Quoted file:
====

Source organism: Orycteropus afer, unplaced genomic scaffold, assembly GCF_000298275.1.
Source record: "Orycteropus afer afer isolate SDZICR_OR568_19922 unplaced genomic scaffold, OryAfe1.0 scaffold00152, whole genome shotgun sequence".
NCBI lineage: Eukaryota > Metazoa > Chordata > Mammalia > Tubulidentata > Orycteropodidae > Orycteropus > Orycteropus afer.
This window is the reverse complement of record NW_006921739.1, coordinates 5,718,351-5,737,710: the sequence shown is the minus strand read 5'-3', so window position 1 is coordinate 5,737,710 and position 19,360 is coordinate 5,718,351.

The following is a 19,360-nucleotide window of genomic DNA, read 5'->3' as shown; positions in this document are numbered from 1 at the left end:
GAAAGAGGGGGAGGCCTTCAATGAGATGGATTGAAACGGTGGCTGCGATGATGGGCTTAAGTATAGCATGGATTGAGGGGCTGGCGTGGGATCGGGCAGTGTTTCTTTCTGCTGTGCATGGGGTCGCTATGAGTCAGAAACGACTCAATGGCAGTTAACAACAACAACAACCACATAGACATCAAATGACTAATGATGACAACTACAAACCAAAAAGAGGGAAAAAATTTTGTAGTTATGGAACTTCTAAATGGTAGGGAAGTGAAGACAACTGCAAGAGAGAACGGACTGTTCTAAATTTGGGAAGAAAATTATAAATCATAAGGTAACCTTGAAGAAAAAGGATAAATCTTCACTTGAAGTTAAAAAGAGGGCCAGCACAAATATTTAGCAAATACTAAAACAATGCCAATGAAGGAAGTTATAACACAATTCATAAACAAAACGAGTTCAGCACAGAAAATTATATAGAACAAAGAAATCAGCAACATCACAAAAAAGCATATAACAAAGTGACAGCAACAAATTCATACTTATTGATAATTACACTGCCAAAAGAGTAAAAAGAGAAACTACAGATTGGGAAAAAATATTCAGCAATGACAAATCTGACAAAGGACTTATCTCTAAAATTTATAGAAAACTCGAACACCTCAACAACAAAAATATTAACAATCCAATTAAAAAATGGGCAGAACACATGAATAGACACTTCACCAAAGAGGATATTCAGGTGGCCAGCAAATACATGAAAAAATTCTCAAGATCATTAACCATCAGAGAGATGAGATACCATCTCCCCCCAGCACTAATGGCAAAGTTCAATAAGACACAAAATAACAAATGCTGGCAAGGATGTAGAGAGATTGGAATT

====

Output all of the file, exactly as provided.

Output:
Source organism: Orycteropus afer, unplaced genomic scaffold, assembly GCF_000298275.1.
Source record: "Orycteropus afer afer isolate SDZICR_OR568_19922 unplaced genomic scaffold, OryAfe1.0 scaffold00152, whole genome shotgun sequence".
NCBI lineage: Eukaryota > Metazoa > Chordata > Mammalia > Tubulidentata > Orycteropodidae > Orycteropus > Orycteropus afer.
This window is the reverse complement of record NW_006921739.1, coordinates 5,718,351-5,737,710: the sequence shown is the minus strand read 5'-3', so window position 1 is coordinate 5,737,710 and position 19,360 is coordinate 5,718,351.

The following is a 19,360-nucleotide window of genomic DNA, read 5'->3' as shown; positions in this document are numbered from 1 at the left end:
GAAAGAGGGGGAGGCCTTCAATGAGATGGATTGAAACGGTGGCTGCGATGATGGGCTTAAGTATAGCATGGATTGAGGGGCTGGCGTGGGATCGGGCAGTGTTTCTTTCTGCTGTGCATGGGGTCGCTATGAGTCAGAAACGACTCAATGGCAGTTAACAACAACAACAACCACATAGACATCAAATGACTAATGATGACAACTACAAACCAAAAAGAGGGAAAAAATTTTGTAGTTATGGAACTTCTAAATGGTAGGGAAGTGAAGACAACTGCAAGAGAGAACGGACTGTTCTAAATTTGGGAAGAAAATTATAAATCATAAGGTAACCTTGAAGAAAAAGGATAAATCTTCACTTGAAGTTAAAAAGAGGGCCAGCACAAATATTTAGCAAATACTAAAACAATGCCAATGAAGGAAGTTATAACACAATTCATAAACAAAACGAGTTCAGCACAGAAAATTATATAGAACAAAGAAATCAGCAACATCACAAAAAAGCATATAACAAAGTGACAGCAACAAATTCATACTTATTGATAATTACACTGCCAAAAGAGTAAAAAGAGAAACTACAGATTGGGAAAAAATATTCAGCAATGACAAATCTGACAAAGGACTTATCTCTAAAATTTATAGAAAACTCGAACACCTCAACAACAAAAATATTAACAATCCAATTAAAAAATGGGCAGAACACATGAATAGACACTTCACCAAAGAGGATATTCAGGTGGCCAGCAAATACATGAAAAAATTCTCAAGATCATTAACCATCAGAGAGATGAGATACCATCTCCCCCCAGCACTAATGGCAAAGTTCAATAAGACACAAAATAACAAATGCTGGCAAGGATGTAGAGAGATTGGAATT